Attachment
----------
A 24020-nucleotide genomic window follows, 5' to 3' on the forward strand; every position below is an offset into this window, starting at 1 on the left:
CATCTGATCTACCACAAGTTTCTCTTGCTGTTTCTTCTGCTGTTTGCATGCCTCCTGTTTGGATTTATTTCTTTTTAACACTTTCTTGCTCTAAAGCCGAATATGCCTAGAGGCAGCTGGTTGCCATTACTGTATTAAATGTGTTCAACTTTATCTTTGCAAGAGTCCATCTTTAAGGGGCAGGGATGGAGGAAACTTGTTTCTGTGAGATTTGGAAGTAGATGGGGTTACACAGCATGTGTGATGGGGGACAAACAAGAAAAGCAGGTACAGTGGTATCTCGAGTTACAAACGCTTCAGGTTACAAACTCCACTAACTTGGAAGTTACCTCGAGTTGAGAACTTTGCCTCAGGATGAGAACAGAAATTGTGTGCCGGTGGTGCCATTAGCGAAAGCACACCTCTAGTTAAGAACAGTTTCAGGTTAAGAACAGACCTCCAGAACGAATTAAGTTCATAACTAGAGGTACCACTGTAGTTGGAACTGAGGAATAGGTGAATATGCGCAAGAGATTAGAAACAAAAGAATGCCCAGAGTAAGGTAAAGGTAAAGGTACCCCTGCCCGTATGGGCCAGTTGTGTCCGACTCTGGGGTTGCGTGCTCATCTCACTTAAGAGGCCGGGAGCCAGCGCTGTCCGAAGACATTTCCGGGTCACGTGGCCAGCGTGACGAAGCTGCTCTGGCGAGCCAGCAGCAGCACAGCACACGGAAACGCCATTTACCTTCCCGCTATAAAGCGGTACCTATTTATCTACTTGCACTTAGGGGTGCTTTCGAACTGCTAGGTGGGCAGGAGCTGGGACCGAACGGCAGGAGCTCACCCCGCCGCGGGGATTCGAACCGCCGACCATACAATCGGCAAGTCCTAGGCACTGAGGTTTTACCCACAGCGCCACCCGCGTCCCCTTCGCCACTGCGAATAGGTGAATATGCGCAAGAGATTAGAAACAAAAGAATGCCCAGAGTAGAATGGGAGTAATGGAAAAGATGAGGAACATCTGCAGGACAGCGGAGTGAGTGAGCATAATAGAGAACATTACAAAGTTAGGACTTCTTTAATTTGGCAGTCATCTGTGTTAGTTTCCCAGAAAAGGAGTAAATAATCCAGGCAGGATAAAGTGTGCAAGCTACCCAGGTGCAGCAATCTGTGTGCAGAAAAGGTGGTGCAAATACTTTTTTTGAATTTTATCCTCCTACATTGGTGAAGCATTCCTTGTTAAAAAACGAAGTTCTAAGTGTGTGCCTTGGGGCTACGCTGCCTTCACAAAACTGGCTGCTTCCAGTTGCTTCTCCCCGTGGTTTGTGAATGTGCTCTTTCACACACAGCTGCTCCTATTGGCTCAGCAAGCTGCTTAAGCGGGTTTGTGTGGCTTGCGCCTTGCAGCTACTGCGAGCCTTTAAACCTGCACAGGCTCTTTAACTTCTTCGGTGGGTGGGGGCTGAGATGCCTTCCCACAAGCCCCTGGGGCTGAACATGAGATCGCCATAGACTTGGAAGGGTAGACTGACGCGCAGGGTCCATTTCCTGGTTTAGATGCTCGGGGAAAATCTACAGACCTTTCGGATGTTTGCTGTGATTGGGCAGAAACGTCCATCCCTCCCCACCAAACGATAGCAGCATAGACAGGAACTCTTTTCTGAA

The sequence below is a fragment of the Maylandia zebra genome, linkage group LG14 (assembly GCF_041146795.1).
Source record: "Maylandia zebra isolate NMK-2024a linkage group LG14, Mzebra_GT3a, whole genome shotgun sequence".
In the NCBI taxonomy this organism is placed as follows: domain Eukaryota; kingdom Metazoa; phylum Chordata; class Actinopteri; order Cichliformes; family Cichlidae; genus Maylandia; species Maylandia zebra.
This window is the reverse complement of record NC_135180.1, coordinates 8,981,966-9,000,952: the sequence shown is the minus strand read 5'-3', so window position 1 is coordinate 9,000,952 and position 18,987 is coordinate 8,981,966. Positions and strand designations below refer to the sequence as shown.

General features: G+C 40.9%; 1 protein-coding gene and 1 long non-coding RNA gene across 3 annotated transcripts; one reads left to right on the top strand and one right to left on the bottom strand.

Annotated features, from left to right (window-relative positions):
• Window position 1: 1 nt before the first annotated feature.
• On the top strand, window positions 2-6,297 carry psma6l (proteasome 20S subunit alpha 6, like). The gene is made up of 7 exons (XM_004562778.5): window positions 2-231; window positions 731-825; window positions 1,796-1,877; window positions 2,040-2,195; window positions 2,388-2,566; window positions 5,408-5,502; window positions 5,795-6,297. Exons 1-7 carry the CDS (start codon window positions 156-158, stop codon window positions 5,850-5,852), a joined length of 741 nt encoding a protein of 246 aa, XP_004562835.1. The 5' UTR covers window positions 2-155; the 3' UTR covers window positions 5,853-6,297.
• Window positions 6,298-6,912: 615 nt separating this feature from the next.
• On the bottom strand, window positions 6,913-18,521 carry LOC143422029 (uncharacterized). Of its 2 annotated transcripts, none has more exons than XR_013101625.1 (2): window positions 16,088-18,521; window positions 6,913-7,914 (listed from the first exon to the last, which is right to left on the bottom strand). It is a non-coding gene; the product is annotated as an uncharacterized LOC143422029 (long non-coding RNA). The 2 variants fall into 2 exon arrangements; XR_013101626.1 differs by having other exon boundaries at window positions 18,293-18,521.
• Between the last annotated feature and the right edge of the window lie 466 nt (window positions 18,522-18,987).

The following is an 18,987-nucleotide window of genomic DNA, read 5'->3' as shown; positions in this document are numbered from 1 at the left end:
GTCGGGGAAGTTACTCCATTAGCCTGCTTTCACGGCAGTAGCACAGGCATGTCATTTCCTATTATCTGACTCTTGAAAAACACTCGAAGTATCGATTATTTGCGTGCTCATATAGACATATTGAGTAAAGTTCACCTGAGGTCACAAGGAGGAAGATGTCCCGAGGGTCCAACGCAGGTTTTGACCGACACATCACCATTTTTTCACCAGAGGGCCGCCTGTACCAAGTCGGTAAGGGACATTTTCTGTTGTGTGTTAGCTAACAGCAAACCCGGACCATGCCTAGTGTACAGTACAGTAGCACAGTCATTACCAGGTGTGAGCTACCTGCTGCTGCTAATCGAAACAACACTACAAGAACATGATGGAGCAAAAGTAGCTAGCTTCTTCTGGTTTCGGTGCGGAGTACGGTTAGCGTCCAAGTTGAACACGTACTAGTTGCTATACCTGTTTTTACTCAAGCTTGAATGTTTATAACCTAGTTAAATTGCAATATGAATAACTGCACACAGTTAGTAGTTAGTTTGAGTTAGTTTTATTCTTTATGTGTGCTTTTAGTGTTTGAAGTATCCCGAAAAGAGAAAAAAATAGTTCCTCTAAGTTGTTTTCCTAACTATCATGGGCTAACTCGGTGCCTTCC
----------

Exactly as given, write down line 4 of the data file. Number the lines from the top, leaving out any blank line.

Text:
Source record: "Maylandia zebra isolate NMK-2024a linkage group LG14, Mzebra_GT3a, whole genome shotgun sequence".